Writers & Company

Teju Cole, Madeleine Thien and Dionne Brand on the places and spaces that inspire their writing

The three celebrated writers joined Eleanor Wachtel on stage in Toronto for a discussion about the significance of location in literature.
From left: Eleanor Wachtel, Dionne Brand, Teju Cole and Madeleine Thien at the Toronto Reference Library in 2018. (CBC)

To launch the 29th season of Writers & Company, Eleanor Wachtel is joined by three award-winning writers to discuss the significance of place in their work and in their lives.

Originally from Trinidad, Canadian poet, novelist and essayist Dionne Brand has written more than 20 books, often exploring questions of identity and belonging. Her poetry collection Land to Light On won a Governor General's Literary Award and Ontario's Trillium Book Award, and her book-length poem Ossuaries won the 2011 Griffin Poetry Prize.

Born in Michigan to Nigerian parents, novelist and essayist Teju Cole spent much of his early life in Lagos, Nigeria, before returning to the United States as a teenager. His 2011 novel Open City ― about a Nigerian immigrant exploring New York City ― won the PEN Hemingway Award, and his powerful collection of essays Known and Strange Things was named a best book of the year by Harper's Bazaar. 

Canadian novelist Madeleine Thien was born in Vancouver, the daughter of Malaysian-Chinese immigrants. Her breakout work, Do Not Say We Have Nothing, won the Scotiabank Giller Prize, a Governor General's Literary Award, and was shortlisted for the Man Booker Prize. 

Thien, Cole and Brand spoke with Eleanor Wachtel on stage at the Toronto Reference Library in 2018. The event was held in celebration of the 100th edition of Brick literary magazine. 

Dionne Brand on memory, real and imagined 

"I remember growing up near the beach in Trinidad. It was a beach with two rivers bordering the area that I was confined to as a child. One time, one of the rivers burst into flame due to all the garbage that people had thrown into it. I don't know how exactly it was set on fire. That was my earliest imagined place, because I think one lives in a place but one also imagines it, even as you're living in it. 

"Toronto was where I lived from the age of 17. It was where I grew up. I grew accustomed to making it my living space. But I hadn't seen it described. There's a certain point in my writing life where I realized the only way I know cities like London is because I read Dickens. I know 19th century London which strangely worked when I actually went to London. I was fascinated with how Toronto had not appeared in works that I had read at that point. I wanted to write it so that someone could be somewhere else and read it and know that space, know that city. Remembering is often not what you recall but what you make up."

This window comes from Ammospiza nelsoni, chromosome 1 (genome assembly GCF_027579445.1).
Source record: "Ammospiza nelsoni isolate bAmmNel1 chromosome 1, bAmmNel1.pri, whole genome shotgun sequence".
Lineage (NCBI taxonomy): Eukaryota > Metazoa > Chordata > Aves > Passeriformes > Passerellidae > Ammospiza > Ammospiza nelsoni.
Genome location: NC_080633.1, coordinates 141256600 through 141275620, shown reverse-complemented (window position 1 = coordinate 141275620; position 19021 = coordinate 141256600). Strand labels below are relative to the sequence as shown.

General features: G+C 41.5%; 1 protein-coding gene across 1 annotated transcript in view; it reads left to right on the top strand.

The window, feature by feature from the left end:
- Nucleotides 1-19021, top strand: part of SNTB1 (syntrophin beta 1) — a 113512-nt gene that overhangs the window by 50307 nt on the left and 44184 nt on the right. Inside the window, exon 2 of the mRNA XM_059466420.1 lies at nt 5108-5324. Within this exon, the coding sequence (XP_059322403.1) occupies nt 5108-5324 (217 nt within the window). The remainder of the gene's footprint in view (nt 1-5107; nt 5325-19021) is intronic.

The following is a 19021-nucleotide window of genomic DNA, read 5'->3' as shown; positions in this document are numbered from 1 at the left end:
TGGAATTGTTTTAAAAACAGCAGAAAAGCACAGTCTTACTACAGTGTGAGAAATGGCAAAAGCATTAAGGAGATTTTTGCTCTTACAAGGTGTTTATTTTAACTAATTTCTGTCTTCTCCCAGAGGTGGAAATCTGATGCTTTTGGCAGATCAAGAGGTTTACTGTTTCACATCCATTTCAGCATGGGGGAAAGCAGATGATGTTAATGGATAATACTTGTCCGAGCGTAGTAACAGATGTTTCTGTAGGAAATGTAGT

Teju Cole on the power of an ancestral place

"I was born in the U.S. but I grew up in a small town outside of Lagos in Nigeria. It's where my parents are from. When we returned there from the United States, for a few months this is where we lived. The terrain was not interesting for its own sake; there's a house and there's some concrete ground between it and the next house.

"The next house has maybe three stories, but our house is a bungalow. There lived a very tall woman — when you are two, all woman are tall — but I remember it very clearly and it's my first memory.

"What makes it powerful for me is that two years before that, nobody was there. There was no me. I treasure it as a memory because of my proximity to the border of not having ever existed."

Madeleine Thien on feeling at home while abroad 

"I don't know if it was the first memory but it's the place that's made the deepest impression. It was Phnom Penh, Cambodia. I think it was 2007. I had arrived on my own to wander for a while and can't remember. I don't know what I was leaving behind. I just remember when the plane was coming down onto the runway in Phnom Penh. I was so emotional. You know it's also what you're bringing with you in your mind and what happens when it collides with this place.

"In that city I felt incredibly at home but also very humbled. I had never come to a place where I realized I had so much to learn. No matter how much time I spent there it would never be quite enough to absorb everything this place was giving me.

"There was something in the movement of the people. When I was there, people often asked me if my family was from there, which they are not. Something clicked —  something in that landscape in me and maybe it was at a certain moment in time where I felt like I could just not be what I thought I was. I travelled for about three weeks, then the next year I came back for six months. I wasn't initially thinking about writing a book at the time. I just wanted to be in this place and see what happened."

The panelists' comments have been edited and condensed.

Music to close the broadcast program: Venus by John Coltrane and Rashied Ali